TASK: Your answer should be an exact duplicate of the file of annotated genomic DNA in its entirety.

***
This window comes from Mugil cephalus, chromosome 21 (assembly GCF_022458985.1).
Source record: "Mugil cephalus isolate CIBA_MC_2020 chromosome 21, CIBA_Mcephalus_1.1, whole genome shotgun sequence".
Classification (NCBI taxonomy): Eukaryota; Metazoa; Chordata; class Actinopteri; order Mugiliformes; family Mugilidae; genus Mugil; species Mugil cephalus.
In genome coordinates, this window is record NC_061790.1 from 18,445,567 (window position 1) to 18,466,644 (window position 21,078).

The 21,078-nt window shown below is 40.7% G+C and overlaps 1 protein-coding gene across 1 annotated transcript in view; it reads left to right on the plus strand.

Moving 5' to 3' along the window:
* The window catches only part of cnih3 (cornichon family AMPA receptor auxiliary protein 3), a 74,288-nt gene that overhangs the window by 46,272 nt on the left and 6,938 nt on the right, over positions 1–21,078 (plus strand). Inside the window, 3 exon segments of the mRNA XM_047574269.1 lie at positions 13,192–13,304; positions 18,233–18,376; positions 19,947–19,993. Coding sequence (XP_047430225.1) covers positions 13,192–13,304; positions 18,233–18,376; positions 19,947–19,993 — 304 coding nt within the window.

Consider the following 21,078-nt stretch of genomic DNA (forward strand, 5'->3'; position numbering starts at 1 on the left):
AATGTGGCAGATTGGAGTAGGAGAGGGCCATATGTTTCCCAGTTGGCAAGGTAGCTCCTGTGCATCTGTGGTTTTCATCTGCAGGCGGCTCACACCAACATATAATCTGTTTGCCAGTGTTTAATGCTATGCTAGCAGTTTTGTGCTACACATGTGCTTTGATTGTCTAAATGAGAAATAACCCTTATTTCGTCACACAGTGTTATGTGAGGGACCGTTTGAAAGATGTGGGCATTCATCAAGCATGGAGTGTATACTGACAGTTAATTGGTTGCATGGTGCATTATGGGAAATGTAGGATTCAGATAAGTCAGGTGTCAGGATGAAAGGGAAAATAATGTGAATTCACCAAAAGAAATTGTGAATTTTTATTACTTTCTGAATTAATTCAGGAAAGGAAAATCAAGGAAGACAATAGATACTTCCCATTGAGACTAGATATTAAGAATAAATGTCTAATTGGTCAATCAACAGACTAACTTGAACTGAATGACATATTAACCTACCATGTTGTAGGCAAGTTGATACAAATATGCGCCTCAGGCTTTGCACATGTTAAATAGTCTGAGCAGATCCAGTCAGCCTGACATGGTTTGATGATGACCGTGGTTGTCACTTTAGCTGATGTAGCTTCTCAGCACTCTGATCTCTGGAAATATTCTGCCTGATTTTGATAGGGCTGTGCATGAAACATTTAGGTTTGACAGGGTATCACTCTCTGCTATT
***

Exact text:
This window comes from Mugil cephalus, chromosome 21 (assembly GCF_022458985.1).
Source record: "Mugil cephalus isolate CIBA_MC_2020 chromosome 21, CIBA_Mcephalus_1.1, whole genome shotgun sequence".
Classification (NCBI taxonomy): Eukaryota; Metazoa; Chordata; class Actinopteri; order Mugiliformes; family Mugilidae; genus Mugil; species Mugil cephalus.
In genome coordinates, this window is record NC_061790.1 from 18,445,567 (window position 1) to 18,466,644 (window position 21,078).

The 21,078-nt window shown below is 40.7% G+C and overlaps 1 protein-coding gene across 1 annotated transcript in view; it reads left to right on the plus strand.

Moving 5' to 3' along the window:
* The window catches only part of cnih3 (cornichon family AMPA receptor auxiliary protein 3), a 74,288-nt gene that overhangs the window by 46,272 nt on the left and 6,938 nt on the right, over positions 1–21,078 (plus strand). Inside the window, 3 exon segments of the mRNA XM_047574269.1 lie at positions 13,192–13,304; positions 18,233–18,376; positions 19,947–19,993. Coding sequence (XP_047430225.1) covers positions 13,192–13,304; positions 18,233–18,376; positions 19,947–19,993 — 304 coding nt within the window.

Consider the following 21,078-nt stretch of genomic DNA (forward strand, 5'->3'; position numbering starts at 1 on the left):
AATGTGGCAGATTGGAGTAGGAGAGGGCCATATGTTTCCCAGTTGGCAAGGTAGCTCCTGTGCATCTGTGGTTTTCATCTGCAGGCGGCTCACACCAACATATAATCTGTTTGCCAGTGTTTAATGCTATGCTAGCAGTTTTGTGCTACACATGTGCTTTGATTGTCTAAATGAGAAATAACCCTTATTTCGTCACACAGTGTTATGTGAGGGACCGTTTGAAAGATGTGGGCATTCATCAAGCATGGAGTGTATACTGACAGTTAATTGGTTGCATGGTGCATTATGGGAAATGTAGGATTCAGATAAGTCAGGTGTCAGGATGAAAGGGAAAATAATGTGAATTCACCAAAAGAAATTGTGAATTTTTATTACTTTCTGAATTAATTCAGGAAAGGAAAATCAAGGAAGACAATAGATACTTCCCATTGAGACTAGATATTAAGAATAAATGTCTAATTGGTCAATCAACAGACTAACTTGAACTGAATGACATATTAACCTACCATGTTGTAGGCAAGTTGATACAAATATGCGCCTCAGGCTTTGCACATGTTAAATAGTCTGAGCAGATCCAGTCAGCCTGACATGGTTTGATGATGACCGTGGTTGTCACTTTAGCTGATGTAGCTTCTCAGCACTCTGATCTCTGGAAATATTCTGCCTGATTTTGATAGGGCTGTGCATGAAACATTTAGGTTTGACAGGGTATCACTCTCTGCTATT